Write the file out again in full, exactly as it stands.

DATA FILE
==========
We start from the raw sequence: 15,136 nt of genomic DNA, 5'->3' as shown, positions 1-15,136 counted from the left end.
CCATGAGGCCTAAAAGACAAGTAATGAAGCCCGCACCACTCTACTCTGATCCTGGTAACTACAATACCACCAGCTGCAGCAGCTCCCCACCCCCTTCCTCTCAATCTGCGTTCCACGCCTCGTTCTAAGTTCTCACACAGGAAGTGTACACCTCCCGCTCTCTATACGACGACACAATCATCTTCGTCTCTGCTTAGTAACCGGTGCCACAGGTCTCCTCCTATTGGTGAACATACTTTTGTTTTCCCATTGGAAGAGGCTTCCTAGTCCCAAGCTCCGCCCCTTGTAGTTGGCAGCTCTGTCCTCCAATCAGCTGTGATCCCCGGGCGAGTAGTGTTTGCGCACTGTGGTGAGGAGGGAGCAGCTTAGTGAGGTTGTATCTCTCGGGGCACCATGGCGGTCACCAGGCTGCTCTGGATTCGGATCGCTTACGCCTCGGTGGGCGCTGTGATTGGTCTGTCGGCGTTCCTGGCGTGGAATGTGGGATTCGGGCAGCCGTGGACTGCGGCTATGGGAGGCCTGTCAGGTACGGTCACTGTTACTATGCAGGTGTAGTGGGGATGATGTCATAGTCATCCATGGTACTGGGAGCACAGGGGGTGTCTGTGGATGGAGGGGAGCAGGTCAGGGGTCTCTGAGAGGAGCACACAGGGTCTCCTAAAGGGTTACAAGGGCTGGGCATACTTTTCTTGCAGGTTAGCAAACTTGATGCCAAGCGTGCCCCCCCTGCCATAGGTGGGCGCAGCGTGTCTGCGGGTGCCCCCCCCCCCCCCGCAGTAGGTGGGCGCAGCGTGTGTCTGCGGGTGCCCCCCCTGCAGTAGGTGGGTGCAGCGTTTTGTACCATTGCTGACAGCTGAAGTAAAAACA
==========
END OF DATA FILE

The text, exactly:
We start from the raw sequence: 15,136 nt of genomic DNA, 5'->3' as shown, positions 1-15,136 counted from the left end.
CCATGAGGCCTAAAAGACAAGTAATGAAGCCCGCACCACTCTACTCTGATCCTGGTAACTACAATACCACCAGCTGCAGCAGCTCCCCACCCCCTTCCTCTCAATCTGCGTTCCACGCCTCGTTCTAAGTTCTCACACAGGAAGTGTACACCTCCCGCTCTCTATACGACGACACAATCATCTTCGTCTCTGCTTAGTAACCGGTGCCACAGGTCTCCTCCTATTGGTGAACATACTTTTGTTTTCCCATTGGAAGAGGCTTCCTAGTCCCAAGCTCCGCCCCTTGTAGTTGGCAGCTCTGTCCTCCAATCAGCTGTGATCCCCGGGCGAGTAGTGTTTGCGCACTGTGGTGAGGAGGGAGCAGCTTAGTGAGGTTGTATCTCTCGGGGCACCATGGCGGTCACCAGGCTGCTCTGGATTCGGATCGCTTACGCCTCGGTGGGCGCTGTGATTGGTCTGTCGGCGTTCCTGGCGTGGAATGTGGGATTCGGGCAGCCGTGGACTGCGGCTATGGGAGGCCTGTCAGGTACGGTCACTGTTACTATGCAGGTGTAGTGGGGATGATGTCATAGTCATCCATGGTACTGGGAGCACAGGGGGTGTCTGTGGATGGAGGGGAGCAGGTCAGGGGTCTCTGAGAGGAGCACACAGGGTCTCCTAAAGGGTTACAAGGGCTGGGCATACTTTTCTTGCAGGTTAGCAAACTTGATGCCAAGCGTGCCCCCCCTGCCATAGGTGGGCGCAGCGTGTCTGCGGGTGCCCCCCCCCCCCCCGCAGTAGGTGGGCGCAGCGTGTGTCTGCGGGTGCCCCCCCTGCAGTAGGTGGGTGCAGCGTTTTGTACCATTGCTGACAGCTGAAGTAAAAACA